The Hill: Bringing farmers to the table on climate change


A stuffy Capitol Hill hearing room differs quite a bit from the wide open, rural landscape of Louisa County, Va. But no matter where I meet with Dustin Madison, his message is always consistent: agriculture and conservation are not separate worlds. They go hand in hand.

In addition to growing corn, soybeans and other row crops in Virginia’s 7th District, Dustin serves as a Natural Resources Conservation Service (NRCS) certified crop consultant. In this role, he works with other farmers to identify and overcome barriers that are preventing them from implementing environmentally beneficial practices. Sometimes that means raising awareness about the financial benefits these changes could bring to their operation, while other times it means connecting farmers with the right U.S. Department of Agriculture (USDA) program to help cover start-up costs.

When talking about this mission, Hugh Hammond Bennett, the first chief of the NRCS, had a simple piece of advice: “Take care of the land, and the land will take care of you.”

When Dustin travelled from my district in October 2019 to testify before members of the U.S. House Agriculture Committee, he brought this vital message with him.

“No-till, cover crops, things like that are big conservation words — but they’re a big part of our lives.”

He stressed how major this shift has been since the 1990s, when conservation and environmentalism were not as integral to the everyday realities of farming as they are today.

Too often, farmers and producers are left out of the national conversation on the climate crisis — or even dismissed altogether. But in reality, their expertise is a big part of the solution.

Our farmers are constantly deploying conservation techniques that keep our environment strong — and it’s time we made them a consistent part of our efforts to protect it.

In June 2020, I introduced the Growing Climate Solutions Act alongside Rep. Don Bacon (R-Neb.). Our bipartisan, bicameral legislation works to incentivize carbon-reducing conservation practices, and it gives American farmers a seat at the table in the fight against climate change — a fight in which their voices have been minimized for too long.

For generations, farmers in Central Virginia and across the United States have engaged in voluntary conservation practices that have not only improved crop quality, but also protected our clean soil and water. The Growing Climate Solutions Act capitalizes on that legacy of stewardship by strengthening the partnership role that farmers already play in our work to conserve our natural resources and improve the trajectory of our changing climate.

The Growing Climate Solutions Act would encourage more farmers, growers and agribusinesses to embrace climate-smart practices by creating a one-stop shop for information and by creating a USDA certification program for third-party verifiers. These tools and resources would help solve technical barriers that often prevent landowners from participating in carbon credit markets.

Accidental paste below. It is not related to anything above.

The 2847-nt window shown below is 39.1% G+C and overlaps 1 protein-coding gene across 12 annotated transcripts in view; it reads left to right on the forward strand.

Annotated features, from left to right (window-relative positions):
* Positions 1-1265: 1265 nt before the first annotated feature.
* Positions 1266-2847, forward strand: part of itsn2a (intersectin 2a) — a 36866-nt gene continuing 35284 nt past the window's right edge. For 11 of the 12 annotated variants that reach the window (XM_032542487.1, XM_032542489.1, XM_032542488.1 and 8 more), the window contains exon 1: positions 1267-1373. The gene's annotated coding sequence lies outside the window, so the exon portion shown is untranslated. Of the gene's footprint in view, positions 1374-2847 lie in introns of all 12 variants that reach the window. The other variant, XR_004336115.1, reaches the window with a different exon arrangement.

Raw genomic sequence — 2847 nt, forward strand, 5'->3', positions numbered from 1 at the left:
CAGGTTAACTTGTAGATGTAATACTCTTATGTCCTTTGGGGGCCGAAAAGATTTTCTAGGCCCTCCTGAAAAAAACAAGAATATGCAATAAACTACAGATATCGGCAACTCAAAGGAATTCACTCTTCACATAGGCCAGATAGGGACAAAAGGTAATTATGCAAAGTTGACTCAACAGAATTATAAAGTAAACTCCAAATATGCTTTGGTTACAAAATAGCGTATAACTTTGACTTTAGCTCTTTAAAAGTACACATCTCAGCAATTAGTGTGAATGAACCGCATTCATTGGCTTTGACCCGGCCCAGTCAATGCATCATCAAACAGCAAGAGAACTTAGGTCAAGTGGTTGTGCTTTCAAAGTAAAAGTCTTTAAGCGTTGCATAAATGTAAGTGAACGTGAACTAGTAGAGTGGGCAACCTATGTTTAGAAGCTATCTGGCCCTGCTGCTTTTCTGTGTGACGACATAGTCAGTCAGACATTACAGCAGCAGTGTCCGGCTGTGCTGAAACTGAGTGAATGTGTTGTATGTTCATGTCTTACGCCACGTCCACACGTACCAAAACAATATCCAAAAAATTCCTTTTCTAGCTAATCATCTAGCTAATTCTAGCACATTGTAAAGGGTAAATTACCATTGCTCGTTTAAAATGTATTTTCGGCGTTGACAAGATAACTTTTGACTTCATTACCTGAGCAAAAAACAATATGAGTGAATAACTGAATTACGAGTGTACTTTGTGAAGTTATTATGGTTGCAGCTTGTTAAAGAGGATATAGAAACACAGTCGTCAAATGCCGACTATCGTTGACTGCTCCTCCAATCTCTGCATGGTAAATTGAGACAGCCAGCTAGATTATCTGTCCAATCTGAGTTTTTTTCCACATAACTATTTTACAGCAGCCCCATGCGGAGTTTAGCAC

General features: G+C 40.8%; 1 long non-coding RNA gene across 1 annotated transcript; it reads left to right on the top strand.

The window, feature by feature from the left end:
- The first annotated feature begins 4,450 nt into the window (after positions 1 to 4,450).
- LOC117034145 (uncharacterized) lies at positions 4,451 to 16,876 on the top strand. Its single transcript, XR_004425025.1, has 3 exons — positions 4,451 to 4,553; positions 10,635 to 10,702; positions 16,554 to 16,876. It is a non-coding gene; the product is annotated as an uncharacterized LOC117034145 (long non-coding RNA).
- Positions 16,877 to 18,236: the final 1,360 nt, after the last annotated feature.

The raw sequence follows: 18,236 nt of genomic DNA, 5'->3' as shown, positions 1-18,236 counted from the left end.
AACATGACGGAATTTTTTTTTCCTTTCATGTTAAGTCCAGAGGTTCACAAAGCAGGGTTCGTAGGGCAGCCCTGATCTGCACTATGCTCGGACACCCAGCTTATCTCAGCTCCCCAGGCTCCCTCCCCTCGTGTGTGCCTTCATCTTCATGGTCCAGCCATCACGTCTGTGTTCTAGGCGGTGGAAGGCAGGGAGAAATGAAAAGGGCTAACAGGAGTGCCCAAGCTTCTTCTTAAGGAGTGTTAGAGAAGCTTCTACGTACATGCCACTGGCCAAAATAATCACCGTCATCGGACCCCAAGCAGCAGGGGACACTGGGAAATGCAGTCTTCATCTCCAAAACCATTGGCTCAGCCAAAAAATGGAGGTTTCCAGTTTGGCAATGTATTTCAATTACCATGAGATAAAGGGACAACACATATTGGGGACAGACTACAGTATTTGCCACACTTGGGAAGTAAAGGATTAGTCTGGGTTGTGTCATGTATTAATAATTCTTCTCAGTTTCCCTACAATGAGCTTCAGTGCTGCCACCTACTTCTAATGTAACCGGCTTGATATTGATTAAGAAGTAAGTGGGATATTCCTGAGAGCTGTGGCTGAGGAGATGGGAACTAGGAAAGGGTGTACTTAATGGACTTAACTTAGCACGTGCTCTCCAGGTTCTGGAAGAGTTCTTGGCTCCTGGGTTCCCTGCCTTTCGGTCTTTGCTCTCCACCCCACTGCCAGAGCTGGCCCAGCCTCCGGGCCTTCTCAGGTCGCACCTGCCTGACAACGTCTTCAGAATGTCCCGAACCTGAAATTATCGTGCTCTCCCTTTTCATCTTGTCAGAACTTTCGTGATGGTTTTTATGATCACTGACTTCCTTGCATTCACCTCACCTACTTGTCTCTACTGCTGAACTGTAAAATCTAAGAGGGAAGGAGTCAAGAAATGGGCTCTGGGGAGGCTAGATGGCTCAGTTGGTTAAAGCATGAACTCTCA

Third-party verifiers would establish protocols and methodologies for farming practices that, if implemented, help sequester carbon and combat climate change. Once that’s complete, farmers can be compensated. By establishing this certification program for third-party verifiers, more farmers would be able to get the transparent and trustworthy information they need to generate carbon credits on their land and receive a financial incentive through the carbon credit marketplace.

Our bill is supported by a strong, diverse coalition of conservation-focused organizations, farm groups, and industry leaders. The bill has already earned support from organizations like the Environmental Defense Fund, National Wildlife Federation, Virginia Farm Bureau Federation, and Virginia Cattlemen’s Association, as well as corporations like Microsoft and Ocean Spray.

This broad slate of endorsements, from groups representing a diverse group of stakeholders and a variety of causes, confirms what farmers like Dustin Madison already know: the crossroads of agriculture and environmentalism is fertile ground for future bipartisan collaboration.

When Dustin Madison travelled from Virginia’s 7th District and testified in October of 2019, he succinctly captured the common-sense approach that today’s farmers and growers are taking to environmental efforts.

“It’s the Same as in any business — put your money where it counts, make good decisions, use all the data you have available to make those decisions, and hit the repeat button,” he said.

As chair of the Conservation and Forestry Subcommittee, I’ve heard this sentiment expressed by farmers across the country. This business-driven practicality, paired with an in-depth understanding of how climate change impacts the lands they work with every day, equips America’s agriculture community to be one of the leading forces in the fight against climate change.

Climate change is one of the most urgent challenges facing the American people today. In our ongoing pursuit of lasting solutions, we cannot afford to leave farmers out of the conversation. Instead, we can focus on growing solutions together.

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